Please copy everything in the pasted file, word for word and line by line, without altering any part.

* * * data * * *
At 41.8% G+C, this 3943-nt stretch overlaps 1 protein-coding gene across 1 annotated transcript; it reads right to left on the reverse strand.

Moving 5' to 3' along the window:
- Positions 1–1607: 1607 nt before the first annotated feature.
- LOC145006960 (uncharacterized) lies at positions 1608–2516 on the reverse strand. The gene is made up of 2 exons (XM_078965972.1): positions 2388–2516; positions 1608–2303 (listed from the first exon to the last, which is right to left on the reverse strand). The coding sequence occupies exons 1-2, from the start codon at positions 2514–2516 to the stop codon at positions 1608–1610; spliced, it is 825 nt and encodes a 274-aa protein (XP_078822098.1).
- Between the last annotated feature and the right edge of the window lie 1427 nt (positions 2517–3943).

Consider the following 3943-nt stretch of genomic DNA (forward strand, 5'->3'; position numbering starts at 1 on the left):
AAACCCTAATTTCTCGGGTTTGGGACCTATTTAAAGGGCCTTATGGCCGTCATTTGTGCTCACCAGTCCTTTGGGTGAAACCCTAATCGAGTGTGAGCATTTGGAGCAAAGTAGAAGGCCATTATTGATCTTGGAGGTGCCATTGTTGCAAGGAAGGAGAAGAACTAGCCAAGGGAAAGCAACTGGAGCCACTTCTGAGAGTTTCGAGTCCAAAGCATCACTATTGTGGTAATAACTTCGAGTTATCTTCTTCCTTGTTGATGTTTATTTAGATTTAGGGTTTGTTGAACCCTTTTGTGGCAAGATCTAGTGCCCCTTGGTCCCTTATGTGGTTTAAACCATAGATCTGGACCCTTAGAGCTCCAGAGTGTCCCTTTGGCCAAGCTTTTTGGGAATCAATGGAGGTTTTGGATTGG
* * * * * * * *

At 41.8% G+C, this 3943-nt stretch overlaps 1 protein-coding gene across 1 annotated transcript; it reads right to left on the reverse strand.

Moving 5' to 3' along the window:
- Positions 1–1607: 1607 nt before the first annotated feature.
- LOC145006960 (uncharacterized) lies at positions 1608–2516 on the reverse strand. The gene is made up of 2 exons (XM_078965972.1): positions 2388–2516; positions 1608–2303 (listed from the first exon to the last, which is right to left on the reverse strand). The coding sequence occupies exons 1-2, from the start codon at positions 2514–2516 to the stop codon at positions 1608–1610; spliced, it is 825 nt and encodes a 274-aa protein (XP_078822098.1).
- Between the last annotated feature and the right edge of the window lie 1427 nt (positions 2517–3943).

Consider the following 3943-nt stretch of genomic DNA (forward strand, 5'->3'; position numbering starts at 1 on the left):
AAACCCTAATTTCTCGGGTTTGGGACCTATTTAAAGGGCCTTATGGCCGTCATTTGTGCTCACCAGTCCTTTGGGTGAAACCCTAATCGAGTGTGAGCATTTGGAGCAAAGTAGAAGGCCATTATTGATCTTGGAGGTGCCATTGTTGCAAGGAAGGAGAAGAACTAGCCAAGGGAAAGCAACTGGAGCCACTTCTGAGAGTTTCGAGTCCAAAGCATCACTATTGTGGTAATAACTTCGAGTTATCTTCTTCCTTGTTGATGTTTATTTAGATTTAGGGTTTGTTGAACCCTTTTGTGGCAAGATCTAGTGCCCCTTGGTCCCTTATGTGGTTTAAACCATAGATCTGGACCCTTAGAGCTCCAGAGTGTCCCTTTGGCCAAGCTTTTTGGGAATCAATGGAGGTTTTGGATTGG